ADLINK Technology introduced the EOS-1220 GigE Vision-compliant embedded vision system. The EOS-1220 features the 3rd generation Intel Core i7 quad-core processors, four independent PoE (power over Ethernet) ports, four RS-232/422/485 ports, two USB 3.0 ports, 32 PNP/NPN isolation digital I/Os, dual storage (two SATA interface and one CFAST slot), an internal USB port, and 1 kbit programmable EEPROM.
ADLINK Technology introduced the GIE64+ quad-port GigE vision frame grabber. The GIE64+ is a PCI Express x4 lane, PoE (Power Over Ethernet) frame grabber/network interface card. It supports four independent Gigabit Ethernet ports for multiple GigE Vision device connections with data transfer rates up to 1000 Mb/s, which is found with most GigE Vision cameras. ADLINK’s GIE64+ also features IEEE 1588 Precision Time Protocol, multi-channel synchronization and smart PoE application programming interface.
ADLINK Technology introduced the EOS-1000 compact vision system. The EOS-1000 features the Intel Core 2 Duo P8400 processor, four independent PoE (Power over Ethernet) ports, data transfer rates up to 4.0 Gb/s, two RS-232/485, four USB, 32 isolated digital lines, dual storage options (HDD and CompactFlash), high computing power, and multi-camera imaging. The EOS-1000 is available now with a list price of $1635. The EOS-1000 is ideal for applications such as 3D vision robotic guidance.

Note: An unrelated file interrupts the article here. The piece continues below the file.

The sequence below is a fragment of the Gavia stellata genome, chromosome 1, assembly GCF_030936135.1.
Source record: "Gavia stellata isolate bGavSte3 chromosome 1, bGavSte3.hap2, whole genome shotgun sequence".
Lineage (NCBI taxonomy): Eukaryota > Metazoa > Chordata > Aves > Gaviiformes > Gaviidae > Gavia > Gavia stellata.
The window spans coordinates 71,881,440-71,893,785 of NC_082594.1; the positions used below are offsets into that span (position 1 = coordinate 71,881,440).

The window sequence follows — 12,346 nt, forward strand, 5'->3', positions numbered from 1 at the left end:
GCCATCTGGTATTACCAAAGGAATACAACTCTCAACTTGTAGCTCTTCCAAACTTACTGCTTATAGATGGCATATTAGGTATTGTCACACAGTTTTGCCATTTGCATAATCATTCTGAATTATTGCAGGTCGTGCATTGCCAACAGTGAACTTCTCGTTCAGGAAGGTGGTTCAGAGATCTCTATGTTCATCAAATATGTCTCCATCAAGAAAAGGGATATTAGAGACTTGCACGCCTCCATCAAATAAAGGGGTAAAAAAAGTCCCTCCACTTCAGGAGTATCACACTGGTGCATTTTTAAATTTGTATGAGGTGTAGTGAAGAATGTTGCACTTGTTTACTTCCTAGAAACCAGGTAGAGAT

The Acadia Vision Processor II, from Sarnoff, is a system-on-a-chip (SoC) with real-time, portable, and low power consumption for embedded systems, vision processing, and control. Acadia II features an integrated ARM11 MPCore, small form factor, and low power. The SoC performs real-time contrast enhancement, stabilization, multi-sensor fusion, and tracking. Acadia II is ideal for portable and wearable vision systems, security and surveillance platforms, manned and unmanned aerial and ground vehicles, border and perimeter protection, and vision-aided GPS-denied navigation.
Texas Instruments Incorporated (TI) announced the DMVA1 SoC. With DMVA1, engineers can deploy smart analytics functions such as people counting, trip zone, intelligent motion detection, camera tamper detection and streaming metadata. By coupling the vision co-processor with smart analytics all on a single chip, designers can reduce the cost of video analytics-enabled IP cameras by an order of magnitude. The DMVA1 video security camera SoC will begin sampling in the second quarter to early adopter video security customers.